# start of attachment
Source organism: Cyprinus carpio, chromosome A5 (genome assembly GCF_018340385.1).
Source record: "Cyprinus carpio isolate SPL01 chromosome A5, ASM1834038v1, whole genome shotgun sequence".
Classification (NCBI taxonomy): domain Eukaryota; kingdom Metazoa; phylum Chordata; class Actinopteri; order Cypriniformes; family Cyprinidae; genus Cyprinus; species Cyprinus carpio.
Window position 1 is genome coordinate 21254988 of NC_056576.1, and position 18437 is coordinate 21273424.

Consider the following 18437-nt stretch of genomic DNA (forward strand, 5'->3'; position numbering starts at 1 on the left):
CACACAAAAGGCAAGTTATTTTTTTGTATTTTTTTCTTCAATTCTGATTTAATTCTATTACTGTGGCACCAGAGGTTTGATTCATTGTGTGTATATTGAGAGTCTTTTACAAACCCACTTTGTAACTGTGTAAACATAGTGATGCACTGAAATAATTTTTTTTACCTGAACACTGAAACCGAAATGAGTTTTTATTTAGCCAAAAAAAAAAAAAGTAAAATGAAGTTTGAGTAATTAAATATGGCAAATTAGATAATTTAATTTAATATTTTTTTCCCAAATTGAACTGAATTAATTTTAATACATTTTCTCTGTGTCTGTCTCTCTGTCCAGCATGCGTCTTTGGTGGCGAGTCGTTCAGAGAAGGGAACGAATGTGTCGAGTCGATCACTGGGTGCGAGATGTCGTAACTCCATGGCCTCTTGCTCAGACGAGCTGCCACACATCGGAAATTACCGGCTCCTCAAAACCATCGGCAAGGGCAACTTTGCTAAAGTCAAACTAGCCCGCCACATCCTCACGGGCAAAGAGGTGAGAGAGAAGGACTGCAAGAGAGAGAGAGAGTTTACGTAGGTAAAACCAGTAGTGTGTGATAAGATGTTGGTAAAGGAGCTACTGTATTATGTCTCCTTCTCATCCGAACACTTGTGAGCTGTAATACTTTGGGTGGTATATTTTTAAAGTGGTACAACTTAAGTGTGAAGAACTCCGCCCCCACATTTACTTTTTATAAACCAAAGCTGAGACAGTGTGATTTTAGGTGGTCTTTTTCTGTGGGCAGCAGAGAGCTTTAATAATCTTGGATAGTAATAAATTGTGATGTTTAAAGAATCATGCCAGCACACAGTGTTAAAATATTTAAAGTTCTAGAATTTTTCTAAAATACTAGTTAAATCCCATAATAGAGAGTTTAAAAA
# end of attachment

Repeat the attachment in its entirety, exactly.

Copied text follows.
Source organism: Cyprinus carpio, chromosome A5 (genome assembly GCF_018340385.1).
Source record: "Cyprinus carpio isolate SPL01 chromosome A5, ASM1834038v1, whole genome shotgun sequence".
Classification (NCBI taxonomy): domain Eukaryota; kingdom Metazoa; phylum Chordata; class Actinopteri; order Cypriniformes; family Cyprinidae; genus Cyprinus; species Cyprinus carpio.
Window position 1 is genome coordinate 21254988 of NC_056576.1, and position 18437 is coordinate 21273424.

Consider the following 18437-nt stretch of genomic DNA (forward strand, 5'->3'; position numbering starts at 1 on the left):
CACACAAAAGGCAAGTTATTTTTTTGTATTTTTTTCTTCAATTCTGATTTAATTCTATTACTGTGGCACCAGAGGTTTGATTCATTGTGTGTATATTGAGAGTCTTTTACAAACCCACTTTGTAACTGTGTAAACATAGTGATGCACTGAAATAATTTTTTTTACCTGAACACTGAAACCGAAATGAGTTTTTATTTAGCCAAAAAAAAAAAAAGTAAAATGAAGTTTGAGTAATTAAATATGGCAAATTAGATAATTTAATTTAATATTTTTTTCCCAAATTGAACTGAATTAATTTTAATACATTTTCTCTGTGTCTGTCTCTCTGTCCAGCATGCGTCTTTGGTGGCGAGTCGTTCAGAGAAGGGAACGAATGTGTCGAGTCGATCACTGGGTGCGAGATGTCGTAACTCCATGGCCTCTTGCTCAGACGAGCTGCCACACATCGGAAATTACCGGCTCCTCAAAACCATCGGCAAGGGCAACTTTGCTAAAGTCAAACTAGCCCGCCACATCCTCACGGGCAAAGAGGTGAGAGAGAAGGACTGCAAGAGAGAGAGAGAGTTTACGTAGGTAAAACCAGTAGTGTGTGATAAGATGTTGGTAAAGGAGCTACTGTATTATGTCTCCTTCTCATCCGAACACTTGTGAGCTGTAATACTTTGGGTGGTATATTTTTAAAGTGGTACAACTTAAGTGTGAAGAACTCCGCCCCCACATTTACTTTTTATAAACCAAAGCTGAGACAGTGTGATTTTAGGTGGTCTTTTTCTGTGGGCAGCAGAGAGCTTTAATAATCTTGGATAGTAATAAATTGTGATGTTTAAAGAATCATGCCAGCACACAGTGTTAAAATATTTAAAGTTCTAGAATTTTTCTAAAATACTAGTTAAATCCCATAATAGAGAGTTTAAAAA